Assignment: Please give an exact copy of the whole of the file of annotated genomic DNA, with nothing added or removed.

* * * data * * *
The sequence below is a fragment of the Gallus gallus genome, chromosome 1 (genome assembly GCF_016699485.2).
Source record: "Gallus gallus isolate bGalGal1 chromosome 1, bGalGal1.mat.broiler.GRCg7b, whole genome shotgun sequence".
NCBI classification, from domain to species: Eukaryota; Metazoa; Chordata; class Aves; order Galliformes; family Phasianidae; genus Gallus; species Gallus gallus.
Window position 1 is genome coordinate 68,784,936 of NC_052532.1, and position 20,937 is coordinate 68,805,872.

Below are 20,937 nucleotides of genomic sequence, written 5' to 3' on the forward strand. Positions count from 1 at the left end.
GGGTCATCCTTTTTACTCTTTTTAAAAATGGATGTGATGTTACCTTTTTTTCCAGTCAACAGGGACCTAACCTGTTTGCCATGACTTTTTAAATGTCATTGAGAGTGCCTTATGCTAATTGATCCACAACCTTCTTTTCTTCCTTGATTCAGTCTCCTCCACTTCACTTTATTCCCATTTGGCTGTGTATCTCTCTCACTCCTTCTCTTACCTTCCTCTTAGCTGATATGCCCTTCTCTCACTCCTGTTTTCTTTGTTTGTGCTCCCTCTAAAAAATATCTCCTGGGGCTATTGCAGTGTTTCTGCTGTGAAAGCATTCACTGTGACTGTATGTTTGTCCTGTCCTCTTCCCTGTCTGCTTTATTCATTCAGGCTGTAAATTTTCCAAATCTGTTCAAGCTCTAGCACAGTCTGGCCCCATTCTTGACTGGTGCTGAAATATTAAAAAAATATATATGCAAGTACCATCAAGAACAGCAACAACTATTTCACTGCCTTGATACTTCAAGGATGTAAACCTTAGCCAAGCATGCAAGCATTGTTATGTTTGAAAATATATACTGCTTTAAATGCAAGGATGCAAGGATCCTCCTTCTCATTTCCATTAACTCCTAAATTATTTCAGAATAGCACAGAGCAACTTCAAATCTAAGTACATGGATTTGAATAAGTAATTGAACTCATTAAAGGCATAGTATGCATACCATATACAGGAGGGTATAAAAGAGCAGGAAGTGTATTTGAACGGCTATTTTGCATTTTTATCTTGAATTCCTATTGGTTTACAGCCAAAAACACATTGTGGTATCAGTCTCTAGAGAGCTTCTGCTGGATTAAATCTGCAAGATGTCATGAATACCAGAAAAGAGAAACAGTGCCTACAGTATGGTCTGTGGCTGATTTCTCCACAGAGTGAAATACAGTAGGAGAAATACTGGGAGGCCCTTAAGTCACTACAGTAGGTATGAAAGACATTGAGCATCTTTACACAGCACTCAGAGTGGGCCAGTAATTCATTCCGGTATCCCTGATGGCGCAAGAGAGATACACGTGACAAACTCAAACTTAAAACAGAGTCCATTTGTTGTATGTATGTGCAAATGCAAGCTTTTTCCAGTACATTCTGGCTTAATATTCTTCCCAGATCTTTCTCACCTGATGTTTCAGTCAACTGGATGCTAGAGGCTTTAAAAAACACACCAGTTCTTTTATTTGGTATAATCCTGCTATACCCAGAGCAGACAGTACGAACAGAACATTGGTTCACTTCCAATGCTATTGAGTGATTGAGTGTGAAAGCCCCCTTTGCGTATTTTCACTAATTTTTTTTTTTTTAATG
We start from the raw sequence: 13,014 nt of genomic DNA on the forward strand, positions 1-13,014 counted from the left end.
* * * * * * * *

The sequence below is a fragment of the Gallus gallus genome, chromosome 1 (genome assembly GCF_016699485.2).
Source record: "Gallus gallus isolate bGalGal1 chromosome 1, bGalGal1.mat.broiler.GRCg7b, whole genome shotgun sequence".
NCBI classification, from domain to species: Eukaryota; Metazoa; Chordata; class Aves; order Galliformes; family Phasianidae; genus Gallus; species Gallus gallus.
Window position 1 is genome coordinate 68,784,936 of NC_052532.1, and position 20,937 is coordinate 68,805,872.

Below are 20,937 nucleotides of genomic sequence, written 5' to 3' on the forward strand. Positions count from 1 at the left end.
GGGTCATCCTTTTTACTCTTTTTAAAAATGGATGTGATGTTACCTTTTTTTCCAGTCAACAGGGACCTAACCTGTTTGCCATGACTTTTTAAATGTCATTGAGAGTGCCTTATGCTAATTGATCCACAACCTTCTTTTCTTCCTTGATTCAGTCTCCTCCACTTCACTTTATTCCCATTTGGCTGTGTATCTCTCTCACTCCTTCTCTTACCTTCCTCTTAGCTGATATGCCCTTCTCTCACTCCTGTTTTCTTTGTTTGTGCTCCCTCTAAAAAATATCTCCTGGGGCTATTGCAGTGTTTCTGCTGTGAAAGCATTCACTGTGACTGTATGTTTGTCCTGTCCTCTTCCCTGTCTGCTTTATTCATTCAGGCTGTAAATTTTCCAAATCTGTTCAAGCTCTAGCACAGTCTGGCCCCATTCTTGACTGGTGCTGAAATATTAAAAAAATATATATGCAAGTACCATCAAGAACAGCAACAACTATTTCACTGCCTTGATACTTCAAGGATGTAAACCTTAGCCAAGCATGCAAGCATTGTTATGTTTGAAAATATATACTGCTTTAAATGCAAGGATGCAAGGATCCTCCTTCTCATTTCCATTAACTCCTAAATTATTTCAGAATAGCACAGAGCAACTTCAAATCTAAGTACATGGATTTGAATAAGTAATTGAACTCATTAAAGGCATAGTATGCATACCATATACAGGAGGGTATAAAAGAGCAGGAAGTGTATTTGAACGGCTATTTTGCATTTTTATCTTGAATTCCTATTGGTTTACAGCCAAAAACACATTGTGGTATCAGTCTCTAGAGAGCTTCTGCTGGATTAAATCTGCAAGATGTCATGAATACCAGAAAAGAGAAACAGTGCCTACAGTATGGTCTGTGGCTGATTTCTCCACAGAGTGAAATACAGTAGGAGAAATACTGGGAGGCCCTTAAGTCACTACAGTAGGTATGAAAGACATTGAGCATCTTTACACAGCACTCAGAGTGGGCCAGTAATTCATTCCGGTATCCCTGATGGCGCAAGAGAGATACACGTGACAAACTCAAACTTAAAACAGAGTCCATTTGTTGTATGTATGTGCAAATGCAAGCTTTTTCCAGTACATTCTGGCTTAATATTCTTCCCAGATCTTTCTCACCTGATGTTTCAGTCAACTGGATGCTAGAGGCTTTAAAAAACACACCAGTTCTTTTATTTGGTATAATCCTGCTATACCCAGAGCAGACAGTACGAACAGAACATTGGTTCACTTCCAATGCTATTGAGTGATTGAGTGTGAAAGCCCCCTTTGCGTATTTTCACTAATTTTTTTTTTTTTAATG
We start from the raw sequence: 13,014 nt of genomic DNA on the forward strand, positions 1-13,014 counted from the left end.